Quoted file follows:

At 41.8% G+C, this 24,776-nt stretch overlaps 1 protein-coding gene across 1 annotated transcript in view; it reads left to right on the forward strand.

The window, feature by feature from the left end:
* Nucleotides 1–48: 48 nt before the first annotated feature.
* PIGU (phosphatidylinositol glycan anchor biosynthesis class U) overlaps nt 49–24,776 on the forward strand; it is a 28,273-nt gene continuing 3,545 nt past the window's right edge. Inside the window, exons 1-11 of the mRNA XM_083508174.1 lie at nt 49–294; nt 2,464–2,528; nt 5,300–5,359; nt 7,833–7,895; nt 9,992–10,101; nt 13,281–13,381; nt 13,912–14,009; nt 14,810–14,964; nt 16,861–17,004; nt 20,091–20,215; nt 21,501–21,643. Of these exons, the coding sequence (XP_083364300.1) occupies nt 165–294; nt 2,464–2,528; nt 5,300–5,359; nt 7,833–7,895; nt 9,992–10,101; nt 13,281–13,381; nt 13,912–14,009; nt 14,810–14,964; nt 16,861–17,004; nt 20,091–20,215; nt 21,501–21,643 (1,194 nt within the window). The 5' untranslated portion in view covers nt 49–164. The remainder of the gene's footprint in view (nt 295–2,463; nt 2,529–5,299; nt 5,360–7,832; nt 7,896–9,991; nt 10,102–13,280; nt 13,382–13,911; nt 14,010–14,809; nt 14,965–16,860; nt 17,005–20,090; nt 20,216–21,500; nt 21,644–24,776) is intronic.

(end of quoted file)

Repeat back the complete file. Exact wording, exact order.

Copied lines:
At 41.8% G+C, this 24,776-nt stretch overlaps 1 protein-coding gene across 1 annotated transcript in view; it reads left to right on the forward strand.

The window, feature by feature from the left end:
* Nucleotides 1–48: 48 nt before the first annotated feature.
* PIGU (phosphatidylinositol glycan anchor biosynthesis class U) overlaps nt 49–24,776 on the forward strand; it is a 28,273-nt gene continuing 3,545 nt past the window's right edge. Inside the window, exons 1-11 of the mRNA XM_083508174.1 lie at nt 49–294; nt 2,464–2,528; nt 5,300–5,359; nt 7,833–7,895; nt 9,992–10,101; nt 13,281–13,381; nt 13,912–14,009; nt 14,810–14,964; nt 16,861–17,004; nt 20,091–20,215; nt 21,501–21,643. Of these exons, the coding sequence (XP_083364300.1) occupies nt 165–294; nt 2,464–2,528; nt 5,300–5,359; nt 7,833–7,895; nt 9,992–10,101; nt 13,281–13,381; nt 13,912–14,009; nt 14,810–14,964; nt 16,861–17,004; nt 20,091–20,215; nt 21,501–21,643 (1,194 nt within the window). The 5' untranslated portion in view covers nt 49–164. The remainder of the gene's footprint in view (nt 295–2,463; nt 2,529–5,299; nt 5,360–7,832; nt 7,896–9,991; nt 10,102–13,280; nt 13,382–13,911; nt 14,010–14,809; nt 14,965–16,860; nt 17,005–20,090; nt 20,216–21,500; nt 21,644–24,776) is intronic.